Leidos does several things: military logistics, cyber technology, homeland security and healthcare management. It is ranked, by the Stockholm International Peace Research Institute, 17th in the world top 100 arms-dealers, with 61% of its business classified as arms-related. In relation to its military logistics activity, its website declares: ‘Whenever a US soldier fires a weapon in the Middle East, no matter how big or small, the ammunition likely came from a staging area in Kuwait … managed by the FORTUNE 500 company Leidos.’ Leidos, therefore, under the direction of Lockheed Martin, is channelling weapons into the world’s most troubled and unstable region. Read on
Round-up of Hiroshima events, August 2018
Anne Dodd reports for the Abingdon Peace Group. We had our usual vigil at the War Memorial from 7.45-8.15 am, and were joined, as last year, by a young man who comes from Hiroshima and who in fact will be back there this week with his wife and son, visiting his family. We also had a little ceremony in the Abbey Meadow in the afternoon to dedicate the Peace Tree, a Japanese cherry which we planted many years ago but which had to be replaced recently. We read a “postcard from Hiroshima” which reported on a 50-day pilgrimage taking place now, from the island of Okinawa to Hiroshima. We also heard a poem written by one of our members, Mavis Howard, after a visit to the Luneberger Heath and the death camp at Belsen, reflecting on the deaths there and in the firestorm at Dresden.
David Mumford reports from Dunbar, Scotland: The vigil service held at the Peace Pole in the grounds of St. Anne’s Episcopal/Methodist Church, Dunbar, commemorated those who died and witnessed to the continuing need for peace, disarmament and reconciliation.
The vigil on Monday August 6th was supported by members of other churches in Dunbar. The Rev. David Mumford, a retired priest at St. Anne’s, welcomed those who came. The words of Pope Francis were read, calling on humanity to reject war for ever and to ban nuclear weapons.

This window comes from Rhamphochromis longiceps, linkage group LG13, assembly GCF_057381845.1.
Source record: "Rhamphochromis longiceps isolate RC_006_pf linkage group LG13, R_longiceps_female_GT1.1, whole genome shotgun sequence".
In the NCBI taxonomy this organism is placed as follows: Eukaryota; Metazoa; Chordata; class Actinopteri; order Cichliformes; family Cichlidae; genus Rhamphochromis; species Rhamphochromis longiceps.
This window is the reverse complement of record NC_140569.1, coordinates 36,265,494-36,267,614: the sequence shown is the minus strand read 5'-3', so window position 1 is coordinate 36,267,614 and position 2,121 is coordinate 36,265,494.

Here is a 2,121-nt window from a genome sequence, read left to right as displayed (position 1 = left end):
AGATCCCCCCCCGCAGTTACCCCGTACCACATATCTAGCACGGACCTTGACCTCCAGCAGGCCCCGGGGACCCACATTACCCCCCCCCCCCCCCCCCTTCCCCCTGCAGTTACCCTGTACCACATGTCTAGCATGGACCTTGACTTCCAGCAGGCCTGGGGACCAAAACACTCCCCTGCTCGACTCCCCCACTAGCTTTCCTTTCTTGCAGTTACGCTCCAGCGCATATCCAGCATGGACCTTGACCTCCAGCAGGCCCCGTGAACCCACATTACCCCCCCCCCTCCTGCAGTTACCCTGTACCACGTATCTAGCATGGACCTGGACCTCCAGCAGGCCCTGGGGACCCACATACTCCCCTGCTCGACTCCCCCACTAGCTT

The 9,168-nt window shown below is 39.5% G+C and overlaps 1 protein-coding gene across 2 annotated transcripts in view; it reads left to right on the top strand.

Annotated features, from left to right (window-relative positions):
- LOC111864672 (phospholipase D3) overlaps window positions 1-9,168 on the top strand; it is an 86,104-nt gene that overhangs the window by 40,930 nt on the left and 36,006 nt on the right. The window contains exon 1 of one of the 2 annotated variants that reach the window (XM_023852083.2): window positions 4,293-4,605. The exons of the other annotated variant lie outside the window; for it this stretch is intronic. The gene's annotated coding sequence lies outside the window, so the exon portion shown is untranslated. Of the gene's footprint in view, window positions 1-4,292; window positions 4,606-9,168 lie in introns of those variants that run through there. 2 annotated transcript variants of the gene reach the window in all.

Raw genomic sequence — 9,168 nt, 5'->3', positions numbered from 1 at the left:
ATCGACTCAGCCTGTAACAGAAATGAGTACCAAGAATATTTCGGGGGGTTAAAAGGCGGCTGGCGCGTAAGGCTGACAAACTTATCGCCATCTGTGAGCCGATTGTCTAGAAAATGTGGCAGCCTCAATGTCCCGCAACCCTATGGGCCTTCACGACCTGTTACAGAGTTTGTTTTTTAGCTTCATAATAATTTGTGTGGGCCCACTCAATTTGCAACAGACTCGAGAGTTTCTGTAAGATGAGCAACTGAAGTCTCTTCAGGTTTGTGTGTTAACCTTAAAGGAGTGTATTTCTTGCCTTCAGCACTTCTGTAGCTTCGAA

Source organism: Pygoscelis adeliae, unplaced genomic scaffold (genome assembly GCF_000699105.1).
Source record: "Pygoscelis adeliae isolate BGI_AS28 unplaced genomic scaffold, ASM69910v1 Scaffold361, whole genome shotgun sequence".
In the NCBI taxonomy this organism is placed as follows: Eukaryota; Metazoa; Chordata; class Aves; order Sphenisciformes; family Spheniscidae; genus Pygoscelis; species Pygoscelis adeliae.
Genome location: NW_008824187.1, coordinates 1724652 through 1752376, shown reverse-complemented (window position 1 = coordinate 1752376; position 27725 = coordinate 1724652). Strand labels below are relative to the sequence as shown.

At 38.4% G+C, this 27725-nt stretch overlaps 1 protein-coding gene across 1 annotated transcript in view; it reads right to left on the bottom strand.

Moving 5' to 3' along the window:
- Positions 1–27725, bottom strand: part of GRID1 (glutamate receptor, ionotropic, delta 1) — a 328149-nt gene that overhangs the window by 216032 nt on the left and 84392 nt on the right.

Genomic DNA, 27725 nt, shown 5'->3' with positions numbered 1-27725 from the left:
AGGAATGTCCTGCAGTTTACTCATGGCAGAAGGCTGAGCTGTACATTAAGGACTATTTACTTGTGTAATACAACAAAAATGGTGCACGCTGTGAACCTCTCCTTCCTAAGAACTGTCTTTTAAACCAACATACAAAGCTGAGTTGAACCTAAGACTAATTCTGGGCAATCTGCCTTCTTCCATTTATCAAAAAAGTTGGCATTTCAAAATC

Thanks were given for the recent United Nations Treaty approved by 122 countries outlawing nuclear weapons and prayers said that our nation would sign up to the Treaty. The vigil ended with prayers for peace between countries, for peace between people and for inner peace.
Reflection on Drone Warfare discussion at our AGM, member Frank Campbell, Southampton. June 2018
I have attempted to follow the evolution of drones as weapons and the campaign mounted by Chris Cole to have their use banned as weapons of war. I am prompted to write following the talk at the recent AGM of Pax Christi in Nottingham, where a speaker discussed the implications in international law of challenging the use of armed drones in non-judicial executions and anti -terrorist campaigns.
There is general agreement internationally that the use of ABC weapons (atomic, biological, chemical) are banned but this does not cover the increasing use of drones in conflicts.
There is a difficulty in speaking of ‘war’ at present because we inhabit a world in which the conventions of declaring war and of concluding a peace settlement are widely ignored. Legally the USA and North Korea are still at war after fifty years. Nor can we assume that the people using armed drones have any authority as nation states to take such actions. Read on
Reflection from Patricia Stoat, opening our AGM in Nottingham. June 2018
This very day, as Pax Christi meets in Nottingham, there’s a parade going on up the road. HMS Sherwood is being granted the Freedom of the City. Not a real ship, of course, but the East Midlands’ Royal Navy Reserve. There’s a ceremony in the Old Market Square.
Yesterday, the Church remembered St Justin and his companions, martyred by the Roman imperial authorities in 165ad. They were invited to offer incense to the Emperor … a gesture, merely. “Look away, cross your fingers, just a pinch of incense on the altar, all done. It won’t hurt a bit. But of course if you refuse … “. Justin and his companions did refuse. “Do what you will”, they said. “We are Christians. We do not sacrifice to idols”.
The enduring idol to which humankind sacrifices so much is the idol of war. We sacrifice wealth, scientific and technical skills, emotional commitment, our hopes and our freedom to this idol; we surround it with pageantry, drums and banners and bands, to cast over it a glamour that will disguise its true nature; we offer it our intellectual integrity, when we accept or concede that our freedom depends on the capacity to kill, maim and destroy. Read on
Bikes for Peace in Liverpool, May 2018
Pax Christi Liverpool was amongst other groups that welcomed a group of cyclists from Norway including representatives of Mayors for Peace . Travelling from Warrington to Liverpool they visited the Warrington Peace Centre . One of their earliest projects was in the 1970s cycling in Northern Ireland to promote peace and they have also campaign about the dangers of nuclear weapons visiting affected areas. It was an opportunity to share and reflect with a reception hosted by the Quakers.
Remembering Gaza and Challenging the Arms Trade in Coventry, May 2018